In a viral video released late last year, Koko the Gorilla used sign language to call mankind “stupid” and warn about the dangers of global warming. The video was debunked as a skillful editing job, but it wasn’t so hard to believe an animal of Koko’s intelligence would be pissed about man-made ecological disaster — we’re taking other species down with us. So perhaps it’s only fitting that whales, seals and other imperiled mammals are being recruited by scientists to help save the world from climate change — whether they know it or not. In the fight against global climate change, our collateral damage could become our secret weapon.
We could use the help. If climate change continues unmitigated, global incomes are expected to fall 23 percent by 2100. According to The Nation, the symptoms of global warming -- including extreme weather events, increased disease and greater food insecurity -- will cost the millennial generation in the U.S. alone $8.8 trillion.
Behind this economic disruption is an ecological one. Take the humble jellyfish -- warmer oceans have allowed these gelatinous blobs to thrive to the point of wiping out other marine species, clogging nuclear power plants and doing millions of dollars worth of damage to the fishing industry. More than 300 bird species, necessary for the pollination of our global food supply, are considered threatened by global warming. At the same time, rising temperatures are depleting habitat and forcing desperate wild animals, like snow leopards and great white sharks, into more peopled areas. All of this movement has decreased the biodiversity that underpins our economic activity.
In other words, human actions have disrupted the ecological balance to our own peril. And now, we’re relying on the animal kingdom for help.
Consider the narwhal, an arctic whale whose unicorn-like tusk was believed in the Middle Ages to have healing powers. Partly due to melting ice that’s exposed the endangered cestacean to poachers, the world’s 50,000 remaining narwhals are considered especially susceptible to climate change. But while the creatures struggle to survive, they’re assisting researchers at the University of Washington’s Polar Science Center in assessing temperature changes in Baffin Bay, on the southwest coast of Greenland.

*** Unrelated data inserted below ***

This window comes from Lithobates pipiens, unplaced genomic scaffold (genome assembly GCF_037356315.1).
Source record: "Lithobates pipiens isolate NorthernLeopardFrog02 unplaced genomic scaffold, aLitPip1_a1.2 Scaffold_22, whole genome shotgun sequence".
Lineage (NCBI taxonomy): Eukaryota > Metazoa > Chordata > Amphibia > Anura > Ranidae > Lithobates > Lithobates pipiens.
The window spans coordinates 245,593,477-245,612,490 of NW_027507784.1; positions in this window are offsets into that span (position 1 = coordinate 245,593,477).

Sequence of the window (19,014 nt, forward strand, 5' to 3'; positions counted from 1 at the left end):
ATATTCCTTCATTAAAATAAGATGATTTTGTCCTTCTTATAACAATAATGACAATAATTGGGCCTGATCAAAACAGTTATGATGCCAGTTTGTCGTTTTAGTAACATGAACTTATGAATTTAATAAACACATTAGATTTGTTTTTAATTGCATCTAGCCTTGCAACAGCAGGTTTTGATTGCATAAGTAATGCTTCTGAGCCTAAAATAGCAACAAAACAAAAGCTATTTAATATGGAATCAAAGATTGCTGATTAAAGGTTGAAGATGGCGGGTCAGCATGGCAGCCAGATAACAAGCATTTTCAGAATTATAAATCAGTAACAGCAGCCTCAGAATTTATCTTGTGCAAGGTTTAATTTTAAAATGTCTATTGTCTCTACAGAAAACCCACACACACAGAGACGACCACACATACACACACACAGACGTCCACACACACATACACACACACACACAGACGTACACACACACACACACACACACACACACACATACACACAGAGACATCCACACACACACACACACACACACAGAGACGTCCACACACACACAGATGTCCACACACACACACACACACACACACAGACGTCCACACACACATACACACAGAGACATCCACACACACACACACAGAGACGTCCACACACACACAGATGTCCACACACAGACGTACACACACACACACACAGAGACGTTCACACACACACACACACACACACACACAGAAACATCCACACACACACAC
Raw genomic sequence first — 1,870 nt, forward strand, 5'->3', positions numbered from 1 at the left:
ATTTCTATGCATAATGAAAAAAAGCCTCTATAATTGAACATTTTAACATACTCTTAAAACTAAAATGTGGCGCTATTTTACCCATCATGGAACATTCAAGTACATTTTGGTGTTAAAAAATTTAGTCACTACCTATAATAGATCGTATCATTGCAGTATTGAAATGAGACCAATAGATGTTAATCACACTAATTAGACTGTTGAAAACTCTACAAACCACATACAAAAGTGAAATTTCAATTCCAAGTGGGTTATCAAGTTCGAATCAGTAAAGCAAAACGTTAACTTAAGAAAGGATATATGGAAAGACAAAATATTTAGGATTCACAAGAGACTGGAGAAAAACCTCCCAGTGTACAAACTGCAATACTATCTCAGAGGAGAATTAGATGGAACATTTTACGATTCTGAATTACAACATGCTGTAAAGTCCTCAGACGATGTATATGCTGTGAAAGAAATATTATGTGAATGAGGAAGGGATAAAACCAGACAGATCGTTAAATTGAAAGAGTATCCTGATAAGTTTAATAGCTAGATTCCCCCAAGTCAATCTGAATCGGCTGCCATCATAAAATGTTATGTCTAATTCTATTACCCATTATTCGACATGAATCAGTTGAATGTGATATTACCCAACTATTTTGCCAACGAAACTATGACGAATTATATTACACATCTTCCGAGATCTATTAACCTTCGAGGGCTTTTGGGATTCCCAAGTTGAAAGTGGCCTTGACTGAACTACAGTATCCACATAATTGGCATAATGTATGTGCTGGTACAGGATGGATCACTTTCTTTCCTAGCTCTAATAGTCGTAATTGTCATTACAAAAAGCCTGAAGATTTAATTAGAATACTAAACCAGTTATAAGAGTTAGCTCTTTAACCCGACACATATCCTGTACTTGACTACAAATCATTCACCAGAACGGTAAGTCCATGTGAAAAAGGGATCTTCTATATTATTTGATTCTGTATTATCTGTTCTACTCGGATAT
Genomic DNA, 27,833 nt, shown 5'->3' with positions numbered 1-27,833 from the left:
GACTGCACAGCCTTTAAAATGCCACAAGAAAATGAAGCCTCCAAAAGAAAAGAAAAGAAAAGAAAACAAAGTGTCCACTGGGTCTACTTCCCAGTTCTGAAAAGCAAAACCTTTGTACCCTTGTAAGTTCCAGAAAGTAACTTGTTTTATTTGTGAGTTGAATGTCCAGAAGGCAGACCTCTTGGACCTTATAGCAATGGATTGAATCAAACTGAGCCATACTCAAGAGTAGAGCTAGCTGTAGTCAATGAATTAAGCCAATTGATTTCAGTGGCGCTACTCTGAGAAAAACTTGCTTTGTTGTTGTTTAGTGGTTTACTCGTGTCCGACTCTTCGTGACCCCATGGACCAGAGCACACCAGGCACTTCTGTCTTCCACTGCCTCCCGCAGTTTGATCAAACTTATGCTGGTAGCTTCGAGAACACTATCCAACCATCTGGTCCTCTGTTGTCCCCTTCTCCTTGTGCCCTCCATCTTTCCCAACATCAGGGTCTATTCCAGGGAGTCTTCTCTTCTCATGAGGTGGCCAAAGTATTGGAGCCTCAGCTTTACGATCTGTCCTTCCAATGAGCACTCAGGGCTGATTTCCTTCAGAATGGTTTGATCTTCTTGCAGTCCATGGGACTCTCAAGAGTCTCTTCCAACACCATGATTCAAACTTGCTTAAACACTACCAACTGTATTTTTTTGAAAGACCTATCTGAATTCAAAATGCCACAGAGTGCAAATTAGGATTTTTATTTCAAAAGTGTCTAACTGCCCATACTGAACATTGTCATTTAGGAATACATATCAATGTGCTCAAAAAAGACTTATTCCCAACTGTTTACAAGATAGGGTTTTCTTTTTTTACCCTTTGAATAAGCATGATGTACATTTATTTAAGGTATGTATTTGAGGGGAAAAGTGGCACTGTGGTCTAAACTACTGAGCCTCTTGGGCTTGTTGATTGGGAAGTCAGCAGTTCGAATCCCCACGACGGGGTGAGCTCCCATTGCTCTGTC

Conditions there — frequent storms and an average January temperature of 4 degrees Fahrenheit — have traditionally made this area inhospitable to human researchers. But scientists at the Polar Science Center, funded by NASA, are able to attach card-deck-sized thermometers to the bay’s narwhals during summertime. The animals are then tracked through winter, when they dive nearly 6,000 feet in search of halibut to eat. Before collecting the narwhals’ initial data, scientists had underestimated the bay’s temperature by nearly 34 degrees.
As Michael Steele, oceanographer with the University of Washington, told the journal Nature, the narwhals are filling a “gigantic, embarrassing hole” in temperature databases relied on by climate forecasters.
Meanwhile, Inuit dogsleds in the Arctic are being custom fit with ice-thickness-measuring devices -- aka, long pipes with GPS and other solar-powered electronics inside. As the sled dogs travel, data about the changing landscape, which is warming twice as fast as the rest of the world, is beamed to researchers and meteorological centers around the globe, and the information is used to create ice maps and determine weather forecasts.